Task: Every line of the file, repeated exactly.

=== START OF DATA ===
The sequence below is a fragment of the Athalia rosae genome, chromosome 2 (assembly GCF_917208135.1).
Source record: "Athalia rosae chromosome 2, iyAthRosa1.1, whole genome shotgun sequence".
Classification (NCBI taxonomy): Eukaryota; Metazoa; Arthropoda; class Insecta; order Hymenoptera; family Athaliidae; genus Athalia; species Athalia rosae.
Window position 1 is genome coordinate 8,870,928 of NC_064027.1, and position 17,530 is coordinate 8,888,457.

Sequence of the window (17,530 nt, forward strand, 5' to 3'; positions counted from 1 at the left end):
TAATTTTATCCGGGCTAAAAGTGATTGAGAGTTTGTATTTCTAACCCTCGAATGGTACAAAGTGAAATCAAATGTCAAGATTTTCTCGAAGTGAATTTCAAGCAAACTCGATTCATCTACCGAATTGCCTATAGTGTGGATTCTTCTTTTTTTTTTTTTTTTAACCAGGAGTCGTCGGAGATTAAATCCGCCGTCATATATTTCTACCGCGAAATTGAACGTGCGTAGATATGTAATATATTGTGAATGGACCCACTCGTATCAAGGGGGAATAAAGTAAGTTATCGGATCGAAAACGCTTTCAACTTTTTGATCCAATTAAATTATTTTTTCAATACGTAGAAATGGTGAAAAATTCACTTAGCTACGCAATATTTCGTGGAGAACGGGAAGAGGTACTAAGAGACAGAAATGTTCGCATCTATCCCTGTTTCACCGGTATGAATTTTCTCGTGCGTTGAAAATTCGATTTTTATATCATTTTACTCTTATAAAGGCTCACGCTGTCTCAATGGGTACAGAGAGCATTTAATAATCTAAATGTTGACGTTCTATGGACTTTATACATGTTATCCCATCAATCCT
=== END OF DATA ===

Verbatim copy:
The sequence below is a fragment of the Athalia rosae genome, chromosome 2 (assembly GCF_917208135.1).
Source record: "Athalia rosae chromosome 2, iyAthRosa1.1, whole genome shotgun sequence".
Classification (NCBI taxonomy): Eukaryota; Metazoa; Arthropoda; class Insecta; order Hymenoptera; family Athaliidae; genus Athalia; species Athalia rosae.
Window position 1 is genome coordinate 8,870,928 of NC_064027.1, and position 17,530 is coordinate 8,888,457.

Sequence of the window (17,530 nt, forward strand, 5' to 3'; positions counted from 1 at the left end):
TAATTTTATCCGGGCTAAAAGTGATTGAGAGTTTGTATTTCTAACCCTCGAATGGTACAAAGTGAAATCAAATGTCAAGATTTTCTCGAAGTGAATTTCAAGCAAACTCGATTCATCTACCGAATTGCCTATAGTGTGGATTCTTCTTTTTTTTTTTTTTTTAACCAGGAGTCGTCGGAGATTAAATCCGCCGTCATATATTTCTACCGCGAAATTGAACGTGCGTAGATATGTAATATATTGTGAATGGACCCACTCGTATCAAGGGGGAATAAAGTAAGTTATCGGATCGAAAACGCTTTCAACTTTTTGATCCAATTAAATTATTTTTTCAATACGTAGAAATGGTGAAAAATTCACTTAGCTACGCAATATTTCGTGGAGAACGGGAAGAGGTACTAAGAGACAGAAATGTTCGCATCTATCCCTGTTTCACCGGTATGAATTTTCTCGTGCGTTGAAAATTCGATTTTTATATCATTTTACTCTTATAAAGGCTCACGCTGTCTCAATGGGTACAGAGAGCATTTAATAATCTAAATGTTGACGTTCTATGGACTTTATACATGTTATCCCATCAATCCT